Here are some factors that can cause reading problems for dyslexics. (Using a generalized approach as each can be broken down to smaller specifics.)
1) phonological problems- difficulty hearing the difference in the sounds that make up words.
2) language processing problems- difficulty processing sounds as language.
3) visual processing problems- difficulty seeing the page in a clear, focused and stable manner.
4) mental processing problems indirectly related to the above such as short term memory and executive decision making problems and others.
Back to the question, dyslexia is a syndrome that, for an individual, can have different amounts of reading dysfunction caused by a combination of the above problems. The severity and impact of each problem will vary from individual to individual.Some individuals have as their cause 1 predominate problem and little effect from others.
New dyslexia research that is promising for understanding dyslexia is that many dyslexia problems may be initially caused by a generalized problem with filtering out extraneous information or noise. Noise is usually considered as sound but visual noise is a valid concept as well. Looked at another way it may be better to replace the idea of poor filtration of noise with higher sensitivity to noise.
The observation of dyslexics having more difficulty hearing what is being said across a noisy crowded room than non dyslexics was the basis for the development of experiments to determine if poor noise filtration may be an aspect of dyslexia. The results indicate that very well be the case. It doesn't take a great leap to speculate that a higher sensitivity to sound noise may be causing language development problems leading to dyslexia from a young age. Hard to quantify but certainly possible is that modern life is more sound polluted than the past. Some have proposed that some dyslexic students may benefit from using headphones to hear their teachers voice broadcasted to eliminate classroom noise and having a quiet place to study.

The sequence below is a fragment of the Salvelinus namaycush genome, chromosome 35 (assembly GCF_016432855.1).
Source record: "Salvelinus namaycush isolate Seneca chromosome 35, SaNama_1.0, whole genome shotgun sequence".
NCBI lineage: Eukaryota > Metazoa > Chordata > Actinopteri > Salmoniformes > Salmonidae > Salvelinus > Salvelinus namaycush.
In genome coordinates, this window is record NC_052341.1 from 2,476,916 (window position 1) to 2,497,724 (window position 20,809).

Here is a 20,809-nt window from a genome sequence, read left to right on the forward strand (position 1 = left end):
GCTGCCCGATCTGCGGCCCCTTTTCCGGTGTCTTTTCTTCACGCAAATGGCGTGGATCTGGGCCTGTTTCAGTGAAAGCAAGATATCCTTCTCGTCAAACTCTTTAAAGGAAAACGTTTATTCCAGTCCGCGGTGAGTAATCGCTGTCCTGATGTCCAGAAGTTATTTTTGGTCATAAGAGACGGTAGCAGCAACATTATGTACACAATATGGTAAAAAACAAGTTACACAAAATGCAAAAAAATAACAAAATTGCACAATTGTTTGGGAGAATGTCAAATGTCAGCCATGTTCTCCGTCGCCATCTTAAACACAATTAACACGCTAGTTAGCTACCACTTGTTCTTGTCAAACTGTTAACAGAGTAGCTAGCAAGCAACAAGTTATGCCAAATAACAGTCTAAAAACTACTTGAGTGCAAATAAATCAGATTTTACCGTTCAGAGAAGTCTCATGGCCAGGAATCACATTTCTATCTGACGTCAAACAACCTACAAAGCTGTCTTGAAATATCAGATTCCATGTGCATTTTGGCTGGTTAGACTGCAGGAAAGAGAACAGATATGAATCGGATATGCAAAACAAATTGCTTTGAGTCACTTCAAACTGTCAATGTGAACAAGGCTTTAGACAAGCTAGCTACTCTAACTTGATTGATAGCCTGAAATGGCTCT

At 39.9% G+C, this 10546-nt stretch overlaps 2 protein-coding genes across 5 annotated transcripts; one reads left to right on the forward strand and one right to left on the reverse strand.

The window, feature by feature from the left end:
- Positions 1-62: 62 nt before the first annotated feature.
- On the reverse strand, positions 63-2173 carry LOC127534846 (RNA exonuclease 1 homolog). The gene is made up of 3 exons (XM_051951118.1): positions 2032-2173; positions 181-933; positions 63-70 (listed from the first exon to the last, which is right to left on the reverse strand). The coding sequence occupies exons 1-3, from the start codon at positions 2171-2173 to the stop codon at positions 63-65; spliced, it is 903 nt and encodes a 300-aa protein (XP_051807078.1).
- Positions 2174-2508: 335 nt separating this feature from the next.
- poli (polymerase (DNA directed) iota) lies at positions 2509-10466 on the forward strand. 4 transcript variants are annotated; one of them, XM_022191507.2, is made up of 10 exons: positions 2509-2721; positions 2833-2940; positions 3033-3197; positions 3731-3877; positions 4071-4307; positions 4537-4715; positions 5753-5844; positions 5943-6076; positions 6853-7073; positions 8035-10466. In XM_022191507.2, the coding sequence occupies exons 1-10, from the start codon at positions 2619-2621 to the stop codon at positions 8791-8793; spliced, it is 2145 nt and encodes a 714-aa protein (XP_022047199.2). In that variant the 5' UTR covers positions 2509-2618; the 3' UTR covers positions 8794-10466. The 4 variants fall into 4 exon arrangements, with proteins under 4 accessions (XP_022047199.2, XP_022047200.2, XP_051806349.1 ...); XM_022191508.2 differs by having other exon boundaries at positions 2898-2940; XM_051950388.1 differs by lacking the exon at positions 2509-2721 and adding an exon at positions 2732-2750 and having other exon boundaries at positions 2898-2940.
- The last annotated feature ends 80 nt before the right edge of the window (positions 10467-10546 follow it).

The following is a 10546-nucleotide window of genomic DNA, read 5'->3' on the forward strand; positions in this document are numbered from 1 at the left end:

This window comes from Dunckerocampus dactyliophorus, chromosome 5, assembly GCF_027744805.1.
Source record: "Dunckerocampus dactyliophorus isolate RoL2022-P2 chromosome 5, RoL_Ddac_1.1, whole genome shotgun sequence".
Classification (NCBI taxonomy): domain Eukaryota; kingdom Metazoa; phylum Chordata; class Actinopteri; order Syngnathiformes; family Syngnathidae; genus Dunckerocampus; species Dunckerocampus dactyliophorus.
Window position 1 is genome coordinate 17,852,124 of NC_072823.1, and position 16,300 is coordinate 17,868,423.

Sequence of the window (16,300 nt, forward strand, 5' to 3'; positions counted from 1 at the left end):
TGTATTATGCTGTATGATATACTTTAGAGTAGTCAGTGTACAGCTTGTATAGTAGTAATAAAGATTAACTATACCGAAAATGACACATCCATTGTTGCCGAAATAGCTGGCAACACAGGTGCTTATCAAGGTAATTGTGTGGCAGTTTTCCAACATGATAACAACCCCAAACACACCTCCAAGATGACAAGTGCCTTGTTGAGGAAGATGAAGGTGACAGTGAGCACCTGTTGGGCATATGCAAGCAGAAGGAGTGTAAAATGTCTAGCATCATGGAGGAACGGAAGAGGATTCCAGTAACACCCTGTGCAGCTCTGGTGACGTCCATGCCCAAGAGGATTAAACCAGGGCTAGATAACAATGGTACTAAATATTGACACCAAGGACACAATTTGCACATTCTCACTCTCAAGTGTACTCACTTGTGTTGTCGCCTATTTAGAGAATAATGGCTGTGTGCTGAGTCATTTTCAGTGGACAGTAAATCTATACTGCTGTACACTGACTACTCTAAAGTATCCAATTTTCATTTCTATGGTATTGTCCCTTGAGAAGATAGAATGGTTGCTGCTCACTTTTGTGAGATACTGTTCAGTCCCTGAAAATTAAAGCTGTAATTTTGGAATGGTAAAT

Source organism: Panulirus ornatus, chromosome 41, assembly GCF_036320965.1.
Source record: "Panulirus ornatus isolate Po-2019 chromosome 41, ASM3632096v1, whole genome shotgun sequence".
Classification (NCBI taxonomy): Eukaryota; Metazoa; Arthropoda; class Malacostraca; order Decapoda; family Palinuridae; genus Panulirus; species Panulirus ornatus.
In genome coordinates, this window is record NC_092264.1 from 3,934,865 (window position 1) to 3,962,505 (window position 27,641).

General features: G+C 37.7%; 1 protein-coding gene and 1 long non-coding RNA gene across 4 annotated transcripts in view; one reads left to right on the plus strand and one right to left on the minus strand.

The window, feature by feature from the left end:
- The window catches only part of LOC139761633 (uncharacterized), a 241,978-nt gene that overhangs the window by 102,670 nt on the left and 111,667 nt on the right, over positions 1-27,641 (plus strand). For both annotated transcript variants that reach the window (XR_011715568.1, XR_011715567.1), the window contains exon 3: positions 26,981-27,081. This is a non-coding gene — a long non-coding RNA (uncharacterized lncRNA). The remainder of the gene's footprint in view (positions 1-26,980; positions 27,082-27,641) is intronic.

Other experiments have investigated dyslexics and non-dyslexics and their ability to perform visual tasks with increasing visual noise by using electronic snow on computer screens. Many dyslexics show a higher sensitivity to the visual snow than the non-dyslexics.
While sound noise is generally external, I believe visual noise is caused by autofluorescent proteins in the eye that can change a photon of visual information into a photon of visual noise by changing the original path. By filtering out the different wavelengths associated with the autofluorescent proteins the visual noise is extinguished. Because the locations of the protein are fixed in individual eyes the individual visual dyslexic usually has a constant specific visual problem that can be described and eliminated.
I sell See Right Dyslexia Glasses that remove described visual problems for dyslexics. Only a minority of dyslexics have visual processing problems that are predominate. The dyslexics that can describe a visual problem that makes reading difficult can have that problem removed by these dyslexia glasses. They have a money back guarantee and require no personal evaluation. More information about these glasses is available at www.dyslexiaglasses.com .